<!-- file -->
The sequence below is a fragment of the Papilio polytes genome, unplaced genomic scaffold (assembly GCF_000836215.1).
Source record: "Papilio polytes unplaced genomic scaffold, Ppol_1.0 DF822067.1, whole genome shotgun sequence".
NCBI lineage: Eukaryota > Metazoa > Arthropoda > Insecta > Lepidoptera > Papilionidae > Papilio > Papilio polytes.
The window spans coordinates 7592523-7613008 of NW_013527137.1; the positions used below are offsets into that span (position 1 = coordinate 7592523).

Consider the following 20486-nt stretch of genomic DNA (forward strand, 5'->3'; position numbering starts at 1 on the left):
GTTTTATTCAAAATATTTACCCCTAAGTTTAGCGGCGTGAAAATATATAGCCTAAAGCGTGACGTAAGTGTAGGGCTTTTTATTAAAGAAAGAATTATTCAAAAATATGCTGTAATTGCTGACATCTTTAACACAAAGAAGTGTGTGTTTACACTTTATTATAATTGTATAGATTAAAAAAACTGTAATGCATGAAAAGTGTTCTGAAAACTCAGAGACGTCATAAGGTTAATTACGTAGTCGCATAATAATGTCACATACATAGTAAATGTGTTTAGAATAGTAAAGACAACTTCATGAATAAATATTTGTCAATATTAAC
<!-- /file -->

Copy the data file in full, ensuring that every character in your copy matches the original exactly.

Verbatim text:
The sequence below is a fragment of the Papilio polytes genome, unplaced genomic scaffold (assembly GCF_000836215.1).
Source record: "Papilio polytes unplaced genomic scaffold, Ppol_1.0 DF822067.1, whole genome shotgun sequence".
NCBI lineage: Eukaryota > Metazoa > Arthropoda > Insecta > Lepidoptera > Papilionidae > Papilio > Papilio polytes.
The window spans coordinates 7592523-7613008 of NW_013527137.1; the positions used below are offsets into that span (position 1 = coordinate 7592523).

Consider the following 20486-nt stretch of genomic DNA (forward strand, 5'->3'; position numbering starts at 1 on the left):
GTTTTATTCAAAATATTTACCCCTAAGTTTAGCGGCGTGAAAATATATAGCCTAAAGCGTGACGTAAGTGTAGGGCTTTTTATTAAAGAAAGAATTATTCAAAAATATGCTGTAATTGCTGACATCTTTAACACAAAGAAGTGTGTGTTTACACTTTATTATAATTGTATAGATTAAAAAAACTGTAATGCATGAAAAGTGTTCTGAAAACTCAGAGACGTCATAAGGTTAATTACGTAGTCGCATAATAATGTCACATACATAGTAAATGTGTTTAGAATAGTAAAGACAACTTCATGAATAAATATTTGTCAATATTAAC